On Wednesday in China Microsoft announced that Windows 10 will be coming “this summer” to 190 countries. That is an unexpected move by the company, and one that makes for a very interesting first half of 2015 out of Microsoft.
Now, While “summer” seems fairly aggressive, remember that summer technically lasts until September 21st, and Microsoft has said in the past that Windows 10 will release “later in 2015.” So Windows 10 could release on September 20th and still fulfil most of those promises. There is also the usual ambiguity of Microsoft. Often to them “released” means released to manufacturing, or RTM, in which it distributes Windows 10 to PC makers, and we don’t actually see it in market for another 3-4 months. While the promise of free upgrades for Windows 7 and 8.x users makes that less likely to happen this time, it is still a cushion Microsoft can use should they want. So while it was surprising to see the company give a more firm date, the window is still large enough that there is flexibility to the schedule.
However, for those who have been using the Windows Technical Preview, myself included, this is worrying. Microsoft has promised frequent updates for the preview members, and that simply has not happeend. Since the original release of the preview we have had one update in November, and one update in January, and that is it. The lack of progress and a more defined release schedule is a worrying combination. Now I’m sure there are internal builds of Windows 10 at Microsoft that are further along than what we have in the technical preview, but the fact is that microsoft has not delivered on promises to its most valued customers, the ones willing to try out pre-release software, and the lack of progress on Windows 10 is troubling.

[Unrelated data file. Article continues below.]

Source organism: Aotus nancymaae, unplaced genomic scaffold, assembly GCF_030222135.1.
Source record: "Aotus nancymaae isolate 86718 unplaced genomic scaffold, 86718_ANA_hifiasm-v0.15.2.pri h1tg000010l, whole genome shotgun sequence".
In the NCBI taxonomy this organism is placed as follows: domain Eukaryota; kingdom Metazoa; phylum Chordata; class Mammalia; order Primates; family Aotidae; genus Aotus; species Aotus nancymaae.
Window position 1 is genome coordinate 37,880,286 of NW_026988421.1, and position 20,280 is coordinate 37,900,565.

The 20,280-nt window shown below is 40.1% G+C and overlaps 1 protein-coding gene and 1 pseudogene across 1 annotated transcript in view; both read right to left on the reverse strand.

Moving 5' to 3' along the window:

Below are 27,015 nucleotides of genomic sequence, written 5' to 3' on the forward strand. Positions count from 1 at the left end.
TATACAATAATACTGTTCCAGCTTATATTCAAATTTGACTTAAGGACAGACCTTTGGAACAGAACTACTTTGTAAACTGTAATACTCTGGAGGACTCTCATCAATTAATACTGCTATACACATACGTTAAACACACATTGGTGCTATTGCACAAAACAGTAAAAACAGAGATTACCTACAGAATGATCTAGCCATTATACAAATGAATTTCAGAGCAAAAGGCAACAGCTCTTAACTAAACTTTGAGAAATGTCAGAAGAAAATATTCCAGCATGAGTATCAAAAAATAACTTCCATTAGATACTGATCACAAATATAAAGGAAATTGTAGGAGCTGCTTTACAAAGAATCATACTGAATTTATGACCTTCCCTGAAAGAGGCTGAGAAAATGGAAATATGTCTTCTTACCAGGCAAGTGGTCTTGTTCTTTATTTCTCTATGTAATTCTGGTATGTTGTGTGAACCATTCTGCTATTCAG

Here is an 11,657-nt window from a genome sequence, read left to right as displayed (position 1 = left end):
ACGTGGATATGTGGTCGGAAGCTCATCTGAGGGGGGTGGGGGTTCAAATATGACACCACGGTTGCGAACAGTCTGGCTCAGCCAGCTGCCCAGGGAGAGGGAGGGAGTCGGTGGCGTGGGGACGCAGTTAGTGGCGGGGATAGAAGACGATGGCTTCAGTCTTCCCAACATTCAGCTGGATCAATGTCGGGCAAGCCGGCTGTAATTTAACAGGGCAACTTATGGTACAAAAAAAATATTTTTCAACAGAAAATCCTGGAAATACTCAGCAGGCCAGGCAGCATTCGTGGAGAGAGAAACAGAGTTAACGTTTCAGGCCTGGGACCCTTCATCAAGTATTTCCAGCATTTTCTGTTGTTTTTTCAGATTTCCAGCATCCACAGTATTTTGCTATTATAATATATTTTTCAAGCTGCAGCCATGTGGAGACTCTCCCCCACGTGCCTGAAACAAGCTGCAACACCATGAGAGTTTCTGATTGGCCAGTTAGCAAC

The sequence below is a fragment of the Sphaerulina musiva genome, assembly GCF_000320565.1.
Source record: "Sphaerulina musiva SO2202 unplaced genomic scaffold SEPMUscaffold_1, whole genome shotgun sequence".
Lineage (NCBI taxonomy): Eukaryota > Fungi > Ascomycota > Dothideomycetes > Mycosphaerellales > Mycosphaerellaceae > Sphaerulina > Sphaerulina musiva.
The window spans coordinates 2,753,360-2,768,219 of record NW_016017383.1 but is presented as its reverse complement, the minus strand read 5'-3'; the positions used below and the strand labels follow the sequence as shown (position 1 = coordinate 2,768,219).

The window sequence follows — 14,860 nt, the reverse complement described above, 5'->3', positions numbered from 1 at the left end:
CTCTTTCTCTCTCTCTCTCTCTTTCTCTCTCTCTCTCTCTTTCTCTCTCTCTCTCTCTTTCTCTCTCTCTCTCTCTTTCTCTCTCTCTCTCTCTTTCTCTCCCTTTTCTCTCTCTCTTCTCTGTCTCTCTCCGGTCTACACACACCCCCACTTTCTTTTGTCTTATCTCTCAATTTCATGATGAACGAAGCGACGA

There is also the fact that on Windows 10 for mobile devices, think small tablets and phones, development is even further behind. We’ve had exactly one preview, which is only compatable with a few devices, and although there is very little visual change it is so unstable to be virtually unusable. If they plan to ship the Windows 10 for mobile product at the same time as the desktop version, they have a lot of work to do. A lot.
I think I’m more excited for Windows 10 than I have been for any other Windows release since I started doing what I do. But I’m worried. Almost as worried as I was when Windows 8 came out. Windows 10 has a chance to be something great in a way that we haven’t seen since maybe Windows XP, but if Microsoft fumbles the execution like it did with Vista and Windows 8, all of the good work will be for nothing.